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Kay Endriss
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In just two decades, the world wide web has transformed and democratized access to information all around the world. I am proud of the role Google has played alongside many others such as Yahoo, Wikipedia, and Twitter. Whether you are a student in an internet cafe in the developing world or a head of state of a wealthy nation, the knowledge of the world is at your fingertips.

Of course, offering these services has come with its challenges. Multiple countries have sought to suppress the flow of information to serve their own political goals. At various times notable Google websites have been blocked in China, Iran, Libya (prior to their revolution), Tunisia (also prior to revolution), and others. For our own websites and for the internet as a whole we have worked tirelessly to combat internet censorship around the world alongside governments and NGO promoting free speech.

Thus, imagine my astonishment when the newest threat to free speech has come from none other but the United States. Two bills currently making their way through congress -- SOPA and PIPA -- give the US government and copyright holders extraordinary powers including the ability to hijack DNS and censor search results (and this is even without so much as a proper court trial). While I support their goal of reducing copyright infringement (which I don't believe these acts would accomplish), I am shocked that our lawmakers would contemplate such measures that would put us on a par with the most oppressive nations in the world.

This is why I signed on to the following open letter with many other founders - http://dq99alanzv66m.cloudfront.net/sopa/img/12-14-letter.pdf
See also: http://americancensorship.org/ and http://engineadvocacy.org/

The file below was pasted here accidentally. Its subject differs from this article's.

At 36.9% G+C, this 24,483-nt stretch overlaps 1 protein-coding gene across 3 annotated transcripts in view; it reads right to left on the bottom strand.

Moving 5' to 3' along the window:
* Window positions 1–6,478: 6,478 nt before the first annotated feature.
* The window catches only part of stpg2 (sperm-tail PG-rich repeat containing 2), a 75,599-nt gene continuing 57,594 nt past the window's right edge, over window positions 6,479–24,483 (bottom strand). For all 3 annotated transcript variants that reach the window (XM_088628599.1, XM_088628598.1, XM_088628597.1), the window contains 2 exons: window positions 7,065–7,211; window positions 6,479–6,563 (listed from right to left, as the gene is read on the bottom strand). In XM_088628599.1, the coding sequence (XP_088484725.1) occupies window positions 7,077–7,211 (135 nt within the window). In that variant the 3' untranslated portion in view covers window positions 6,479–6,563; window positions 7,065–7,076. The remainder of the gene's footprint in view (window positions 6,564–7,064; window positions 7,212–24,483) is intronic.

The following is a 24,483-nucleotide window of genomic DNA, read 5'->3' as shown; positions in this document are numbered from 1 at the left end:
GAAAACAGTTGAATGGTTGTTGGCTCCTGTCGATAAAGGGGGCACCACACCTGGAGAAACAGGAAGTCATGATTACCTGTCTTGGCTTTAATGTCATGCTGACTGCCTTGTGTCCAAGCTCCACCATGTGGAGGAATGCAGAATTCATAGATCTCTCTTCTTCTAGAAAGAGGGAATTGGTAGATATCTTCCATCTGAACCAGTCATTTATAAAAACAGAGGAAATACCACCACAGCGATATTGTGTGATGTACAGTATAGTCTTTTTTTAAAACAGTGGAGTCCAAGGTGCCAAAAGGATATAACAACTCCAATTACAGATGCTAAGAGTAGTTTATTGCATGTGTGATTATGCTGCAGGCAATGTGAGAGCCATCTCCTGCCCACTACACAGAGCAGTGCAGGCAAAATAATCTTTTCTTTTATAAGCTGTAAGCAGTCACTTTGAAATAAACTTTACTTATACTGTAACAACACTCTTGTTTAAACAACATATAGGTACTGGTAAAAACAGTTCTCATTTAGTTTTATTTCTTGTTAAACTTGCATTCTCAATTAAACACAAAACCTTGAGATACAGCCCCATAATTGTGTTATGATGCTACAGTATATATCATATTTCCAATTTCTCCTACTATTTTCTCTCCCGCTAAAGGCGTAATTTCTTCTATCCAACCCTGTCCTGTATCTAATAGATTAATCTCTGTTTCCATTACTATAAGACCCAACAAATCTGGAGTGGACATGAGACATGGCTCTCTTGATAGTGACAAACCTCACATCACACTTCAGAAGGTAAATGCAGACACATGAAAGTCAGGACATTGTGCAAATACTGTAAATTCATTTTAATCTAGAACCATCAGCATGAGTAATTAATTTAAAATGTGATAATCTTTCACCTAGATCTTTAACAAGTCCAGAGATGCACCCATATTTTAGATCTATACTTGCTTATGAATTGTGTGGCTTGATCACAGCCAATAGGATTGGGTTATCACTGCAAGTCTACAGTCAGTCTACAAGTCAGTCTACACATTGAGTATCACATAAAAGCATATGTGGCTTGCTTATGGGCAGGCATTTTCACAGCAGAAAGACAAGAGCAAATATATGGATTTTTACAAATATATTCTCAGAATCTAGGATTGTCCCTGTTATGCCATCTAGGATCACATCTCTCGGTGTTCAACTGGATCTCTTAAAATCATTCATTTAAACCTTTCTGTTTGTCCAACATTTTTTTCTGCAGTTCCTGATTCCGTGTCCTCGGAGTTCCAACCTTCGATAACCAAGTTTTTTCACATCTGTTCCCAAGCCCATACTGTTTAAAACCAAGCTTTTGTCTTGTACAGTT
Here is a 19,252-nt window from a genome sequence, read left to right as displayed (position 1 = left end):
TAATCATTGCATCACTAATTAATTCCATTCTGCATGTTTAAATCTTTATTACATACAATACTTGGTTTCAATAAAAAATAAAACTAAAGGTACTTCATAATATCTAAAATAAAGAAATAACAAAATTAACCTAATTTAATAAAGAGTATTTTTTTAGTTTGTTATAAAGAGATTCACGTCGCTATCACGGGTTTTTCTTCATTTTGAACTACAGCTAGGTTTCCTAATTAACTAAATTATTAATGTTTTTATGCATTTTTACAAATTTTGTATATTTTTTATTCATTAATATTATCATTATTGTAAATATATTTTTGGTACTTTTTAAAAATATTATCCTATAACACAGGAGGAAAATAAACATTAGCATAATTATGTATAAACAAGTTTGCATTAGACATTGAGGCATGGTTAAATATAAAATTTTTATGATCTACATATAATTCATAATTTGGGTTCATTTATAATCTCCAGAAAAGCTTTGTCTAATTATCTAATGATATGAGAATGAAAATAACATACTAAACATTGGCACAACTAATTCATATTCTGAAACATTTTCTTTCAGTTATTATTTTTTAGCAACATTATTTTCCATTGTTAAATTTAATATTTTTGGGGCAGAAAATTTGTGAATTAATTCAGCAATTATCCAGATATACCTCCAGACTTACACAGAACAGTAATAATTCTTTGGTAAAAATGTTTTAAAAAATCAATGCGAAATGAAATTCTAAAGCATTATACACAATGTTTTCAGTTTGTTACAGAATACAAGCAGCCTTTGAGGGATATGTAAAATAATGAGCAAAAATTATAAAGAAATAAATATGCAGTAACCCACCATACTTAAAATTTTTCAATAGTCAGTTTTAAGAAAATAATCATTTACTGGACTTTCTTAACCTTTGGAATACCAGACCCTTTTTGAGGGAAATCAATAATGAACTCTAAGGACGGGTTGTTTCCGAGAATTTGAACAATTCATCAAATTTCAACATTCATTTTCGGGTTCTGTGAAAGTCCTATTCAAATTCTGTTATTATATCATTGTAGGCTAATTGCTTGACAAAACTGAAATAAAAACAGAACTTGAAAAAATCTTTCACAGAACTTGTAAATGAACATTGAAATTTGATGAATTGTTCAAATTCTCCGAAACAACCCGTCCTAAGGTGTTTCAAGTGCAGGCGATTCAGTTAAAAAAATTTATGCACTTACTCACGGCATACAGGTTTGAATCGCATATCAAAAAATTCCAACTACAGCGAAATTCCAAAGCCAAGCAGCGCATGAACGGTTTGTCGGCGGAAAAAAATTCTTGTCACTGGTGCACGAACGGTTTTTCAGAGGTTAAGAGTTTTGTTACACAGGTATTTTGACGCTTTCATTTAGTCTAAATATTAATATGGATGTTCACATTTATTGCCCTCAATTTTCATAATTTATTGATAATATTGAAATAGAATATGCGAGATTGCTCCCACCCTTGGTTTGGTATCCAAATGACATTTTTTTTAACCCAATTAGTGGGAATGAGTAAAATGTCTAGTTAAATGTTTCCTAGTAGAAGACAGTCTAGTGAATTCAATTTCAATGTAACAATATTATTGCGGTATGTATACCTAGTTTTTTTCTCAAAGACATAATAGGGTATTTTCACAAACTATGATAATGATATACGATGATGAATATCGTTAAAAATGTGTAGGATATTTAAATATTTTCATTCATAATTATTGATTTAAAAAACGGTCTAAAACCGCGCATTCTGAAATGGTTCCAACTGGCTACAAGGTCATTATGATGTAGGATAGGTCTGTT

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We are just a couple of days behind, but you can submit the tasks anytime. This game could save your life! National Preparedness Month starts with you!

Calling all statistical programmers, statisticians, statistics educators alike! I am in search of something to use with my high school students. Does anyone have handy a good example of a dataset that provoked two different interpretations by statisticians? After listening to the BBC Tribe of Statisticians podcast my student said the following: "I remember specifically someone explaining that two different people can come to completely different results with the same data. I would like to know of a specific example of a debated result from a set of data, and see what the different arguments were and how the "tribe" came to a decision." For some reason this year, I find my students are GIVING ME assignments!!! (sorry for crosspostings)

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Hmmm. Seems like there's at least a blogpost forthcoming.

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122,872 signed up now
What does this mean for education? More to follow

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Hooray for Aidan and those who facilitated his learning & discovery!

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Listen to how this guy got connected. He asked a question.
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